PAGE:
Thank you so much Paula for sharing your story with me and my readers. You have always been a little light in my life and I’m so glad we’re still in touch. Your strength has always inspired me and I love you girl.

 

Kevin Yule

June 5, 1964 – August 16, 2017

Growing up, Kevin was like a father to me. I had a very turbulent household and a terrible relationship with my dad. Kevin, thank you for always being there when I needed a father. Your love always meant the world to me and I can never thank you enough for all of the times you picked me up at midnight, sobbing uncontrollably, because of my circumstances. For always opening your home to me when I needed somewhere safe to go. And for showing me what true love looks like. You always loved and respected your wife, Debbie, so much and it truly showed me what I needed in a man. Thank you for always loving everyone around you and being a beautiful human being. I miss you often.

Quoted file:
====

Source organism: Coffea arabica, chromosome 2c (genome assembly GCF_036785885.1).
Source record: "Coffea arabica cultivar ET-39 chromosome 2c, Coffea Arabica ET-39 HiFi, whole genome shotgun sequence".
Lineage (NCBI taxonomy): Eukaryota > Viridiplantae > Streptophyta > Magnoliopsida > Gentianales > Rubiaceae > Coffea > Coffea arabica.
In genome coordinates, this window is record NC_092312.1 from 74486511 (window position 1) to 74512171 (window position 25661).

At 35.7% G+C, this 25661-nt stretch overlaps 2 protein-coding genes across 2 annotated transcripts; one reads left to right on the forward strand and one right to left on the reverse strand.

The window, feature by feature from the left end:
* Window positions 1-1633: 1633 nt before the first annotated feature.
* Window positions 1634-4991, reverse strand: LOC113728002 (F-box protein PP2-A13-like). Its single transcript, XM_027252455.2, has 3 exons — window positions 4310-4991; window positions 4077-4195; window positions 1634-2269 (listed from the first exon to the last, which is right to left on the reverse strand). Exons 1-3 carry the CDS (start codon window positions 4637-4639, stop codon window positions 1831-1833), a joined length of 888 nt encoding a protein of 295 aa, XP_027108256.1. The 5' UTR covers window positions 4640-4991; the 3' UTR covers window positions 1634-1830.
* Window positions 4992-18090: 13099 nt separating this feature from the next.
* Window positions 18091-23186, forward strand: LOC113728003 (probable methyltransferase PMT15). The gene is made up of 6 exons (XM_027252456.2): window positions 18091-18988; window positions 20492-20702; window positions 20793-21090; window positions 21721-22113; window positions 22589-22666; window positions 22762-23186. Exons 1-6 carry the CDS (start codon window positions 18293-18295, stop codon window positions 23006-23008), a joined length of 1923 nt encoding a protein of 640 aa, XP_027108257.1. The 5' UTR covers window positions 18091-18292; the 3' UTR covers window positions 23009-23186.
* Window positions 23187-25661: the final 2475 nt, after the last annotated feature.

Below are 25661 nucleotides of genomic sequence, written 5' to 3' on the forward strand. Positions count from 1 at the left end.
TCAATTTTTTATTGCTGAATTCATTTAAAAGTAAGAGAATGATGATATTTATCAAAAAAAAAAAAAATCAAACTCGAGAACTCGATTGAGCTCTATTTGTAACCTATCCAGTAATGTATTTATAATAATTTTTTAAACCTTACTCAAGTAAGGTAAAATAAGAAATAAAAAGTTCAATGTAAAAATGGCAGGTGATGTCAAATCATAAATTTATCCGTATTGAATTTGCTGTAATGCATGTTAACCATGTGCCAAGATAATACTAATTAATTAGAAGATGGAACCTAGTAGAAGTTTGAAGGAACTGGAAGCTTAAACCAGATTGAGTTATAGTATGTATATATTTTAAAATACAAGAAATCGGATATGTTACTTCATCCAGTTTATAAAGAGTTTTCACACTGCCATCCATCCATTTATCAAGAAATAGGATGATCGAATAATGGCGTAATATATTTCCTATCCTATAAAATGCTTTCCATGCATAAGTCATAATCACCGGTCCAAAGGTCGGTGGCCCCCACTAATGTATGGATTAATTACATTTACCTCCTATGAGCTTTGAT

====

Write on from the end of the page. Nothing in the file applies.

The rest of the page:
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One Reply to “July Warrior – Paula”

  1. Thank you… that was beautiful, and thank you for being brave. I really miss you and your brave face… and your fight, it takes so much courage. It’s every day, and this is a vulnerability that is out there now, and I’m proud to have known you.